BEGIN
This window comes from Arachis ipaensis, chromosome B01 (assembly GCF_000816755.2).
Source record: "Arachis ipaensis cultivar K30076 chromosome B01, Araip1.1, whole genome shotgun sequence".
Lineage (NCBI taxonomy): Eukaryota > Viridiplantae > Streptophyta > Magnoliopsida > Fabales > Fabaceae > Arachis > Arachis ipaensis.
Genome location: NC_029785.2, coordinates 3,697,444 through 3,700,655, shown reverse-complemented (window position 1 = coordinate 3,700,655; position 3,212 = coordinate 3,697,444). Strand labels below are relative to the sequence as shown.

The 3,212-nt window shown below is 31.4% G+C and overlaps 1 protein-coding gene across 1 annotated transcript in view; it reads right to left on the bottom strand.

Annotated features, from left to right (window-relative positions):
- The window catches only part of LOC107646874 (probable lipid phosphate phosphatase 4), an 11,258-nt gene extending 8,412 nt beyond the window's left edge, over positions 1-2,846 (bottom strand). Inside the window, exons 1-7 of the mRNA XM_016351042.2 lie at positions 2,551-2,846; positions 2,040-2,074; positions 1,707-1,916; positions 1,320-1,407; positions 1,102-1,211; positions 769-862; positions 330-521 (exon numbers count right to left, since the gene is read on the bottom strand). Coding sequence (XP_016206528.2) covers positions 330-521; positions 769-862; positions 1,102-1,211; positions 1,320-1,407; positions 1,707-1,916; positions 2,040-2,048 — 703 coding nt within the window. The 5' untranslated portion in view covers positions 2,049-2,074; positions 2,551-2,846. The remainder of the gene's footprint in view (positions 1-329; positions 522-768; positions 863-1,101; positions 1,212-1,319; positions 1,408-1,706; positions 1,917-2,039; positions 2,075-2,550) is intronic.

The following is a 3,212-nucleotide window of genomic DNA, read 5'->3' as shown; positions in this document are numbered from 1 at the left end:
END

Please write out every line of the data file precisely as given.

This window comes from Arachis ipaensis, chromosome B01 (assembly GCF_000816755.2).
Source record: "Arachis ipaensis cultivar K30076 chromosome B01, Araip1.1, whole genome shotgun sequence".
Lineage (NCBI taxonomy): Eukaryota > Viridiplantae > Streptophyta > Magnoliopsida > Fabales > Fabaceae > Arachis > Arachis ipaensis.
Genome location: NC_029785.2, coordinates 3,697,444 through 3,700,655, shown reverse-complemented (window position 1 = coordinate 3,700,655; position 3,212 = coordinate 3,697,444). Strand labels below are relative to the sequence as shown.

The 3,212-nt window shown below is 31.4% G+C and overlaps 1 protein-coding gene across 1 annotated transcript in view; it reads right to left on the bottom strand.

Annotated features, from left to right (window-relative positions):
- The window catches only part of LOC107646874 (probable lipid phosphate phosphatase 4), an 11,258-nt gene extending 8,412 nt beyond the window's left edge, over positions 1-2,846 (bottom strand). Inside the window, exons 1-7 of the mRNA XM_016351042.2 lie at positions 2,551-2,846; positions 2,040-2,074; positions 1,707-1,916; positions 1,320-1,407; positions 1,102-1,211; positions 769-862; positions 330-521 (exon numbers count right to left, since the gene is read on the bottom strand). Coding sequence (XP_016206528.2) covers positions 330-521; positions 769-862; positions 1,102-1,211; positions 1,320-1,407; positions 1,707-1,916; positions 2,040-2,048 — 703 coding nt within the window. The 5' untranslated portion in view covers positions 2,049-2,074; positions 2,551-2,846. The remainder of the gene's footprint in view (positions 1-329; positions 522-768; positions 863-1,101; positions 1,212-1,319; positions 1,408-1,706; positions 1,917-2,039; positions 2,075-2,550) is intronic.

The following is a 3,212-nucleotide window of genomic DNA, read 5'->3' as shown; positions in this document are numbered from 1 at the left end: